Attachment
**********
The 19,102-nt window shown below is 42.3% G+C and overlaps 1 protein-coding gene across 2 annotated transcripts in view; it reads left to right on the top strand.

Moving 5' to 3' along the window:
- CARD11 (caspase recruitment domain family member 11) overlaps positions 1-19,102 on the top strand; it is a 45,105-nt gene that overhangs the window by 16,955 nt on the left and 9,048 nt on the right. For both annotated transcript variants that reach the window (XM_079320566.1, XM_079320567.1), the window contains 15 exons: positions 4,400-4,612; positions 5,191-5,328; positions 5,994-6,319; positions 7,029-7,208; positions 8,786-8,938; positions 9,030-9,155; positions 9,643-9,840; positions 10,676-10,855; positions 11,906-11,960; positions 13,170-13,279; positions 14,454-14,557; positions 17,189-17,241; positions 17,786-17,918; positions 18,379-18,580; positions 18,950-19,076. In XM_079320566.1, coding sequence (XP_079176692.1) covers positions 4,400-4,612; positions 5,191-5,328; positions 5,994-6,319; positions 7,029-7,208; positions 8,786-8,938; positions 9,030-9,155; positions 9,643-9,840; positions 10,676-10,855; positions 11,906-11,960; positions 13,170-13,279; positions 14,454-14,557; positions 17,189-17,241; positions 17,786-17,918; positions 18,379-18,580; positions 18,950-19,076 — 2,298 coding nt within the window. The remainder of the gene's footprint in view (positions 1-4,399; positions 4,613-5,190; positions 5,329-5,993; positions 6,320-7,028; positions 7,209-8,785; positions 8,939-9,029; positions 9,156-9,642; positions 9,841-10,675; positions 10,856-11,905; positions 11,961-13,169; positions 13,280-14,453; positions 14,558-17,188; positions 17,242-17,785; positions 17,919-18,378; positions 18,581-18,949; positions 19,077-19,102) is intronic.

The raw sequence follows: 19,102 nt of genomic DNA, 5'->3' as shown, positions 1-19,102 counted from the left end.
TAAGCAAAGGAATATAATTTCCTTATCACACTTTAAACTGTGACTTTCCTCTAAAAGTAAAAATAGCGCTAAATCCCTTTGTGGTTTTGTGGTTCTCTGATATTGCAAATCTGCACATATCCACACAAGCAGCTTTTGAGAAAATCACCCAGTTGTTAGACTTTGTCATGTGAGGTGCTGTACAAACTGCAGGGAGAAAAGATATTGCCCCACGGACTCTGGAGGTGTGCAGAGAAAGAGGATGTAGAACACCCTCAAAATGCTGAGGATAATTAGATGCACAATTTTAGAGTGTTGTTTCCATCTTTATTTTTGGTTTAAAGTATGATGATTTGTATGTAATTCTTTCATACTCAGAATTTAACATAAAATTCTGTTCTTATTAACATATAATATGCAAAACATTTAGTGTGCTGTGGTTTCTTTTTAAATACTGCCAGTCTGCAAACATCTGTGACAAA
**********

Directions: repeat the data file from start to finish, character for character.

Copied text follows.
The 19,102-nt window shown below is 42.3% G+C and overlaps 1 protein-coding gene across 2 annotated transcripts in view; it reads left to right on the top strand.

Moving 5' to 3' along the window:
- CARD11 (caspase recruitment domain family member 11) overlaps positions 1-19,102 on the top strand; it is a 45,105-nt gene that overhangs the window by 16,955 nt on the left and 9,048 nt on the right. For both annotated transcript variants that reach the window (XM_079320566.1, XM_079320567.1), the window contains 15 exons: positions 4,400-4,612; positions 5,191-5,328; positions 5,994-6,319; positions 7,029-7,208; positions 8,786-8,938; positions 9,030-9,155; positions 9,643-9,840; positions 10,676-10,855; positions 11,906-11,960; positions 13,170-13,279; positions 14,454-14,557; positions 17,189-17,241; positions 17,786-17,918; positions 18,379-18,580; positions 18,950-19,076. In XM_079320566.1, coding sequence (XP_079176692.1) covers positions 4,400-4,612; positions 5,191-5,328; positions 5,994-6,319; positions 7,029-7,208; positions 8,786-8,938; positions 9,030-9,155; positions 9,643-9,840; positions 10,676-10,855; positions 11,906-11,960; positions 13,170-13,279; positions 14,454-14,557; positions 17,189-17,241; positions 17,786-17,918; positions 18,379-18,580; positions 18,950-19,076 — 2,298 coding nt within the window. The remainder of the gene's footprint in view (positions 1-4,399; positions 4,613-5,190; positions 5,329-5,993; positions 6,320-7,028; positions 7,209-8,785; positions 8,939-9,029; positions 9,156-9,642; positions 9,841-10,675; positions 10,856-11,905; positions 11,961-13,169; positions 13,280-14,453; positions 14,558-17,188; positions 17,242-17,785; positions 17,919-18,378; positions 18,581-18,949; positions 19,077-19,102) is intronic.

The raw sequence follows: 19,102 nt of genomic DNA, 5'->3' as shown, positions 1-19,102 counted from the left end.
TAAGCAAAGGAATATAATTTCCTTATCACACTTTAAACTGTGACTTTCCTCTAAAAGTAAAAATAGCGCTAAATCCCTTTGTGGTTTTGTGGTTCTCTGATATTGCAAATCTGCACATATCCACACAAGCAGCTTTTGAGAAAATCACCCAGTTGTTAGACTTTGTCATGTGAGGTGCTGTACAAACTGCAGGGAGAAAAGATATTGCCCCACGGACTCTGGAGGTGTGCAGAGAAAGAGGATGTAGAACACCCTCAAAATGCTGAGGATAATTAGATGCACAATTTTAGAGTGTTGTTTCCATCTTTATTTTTGGTTTAAAGTATGATGATTTGTATGTAATTCTTTCATACTCAGAATTTAACATAAAATTCTGTTCTTATTAACATATAATATGCAAAACATTTAGTGTGCTGTGGTTTCTTTTTAAATACTGCCAGTCTGCAAACATCTGTGACAAA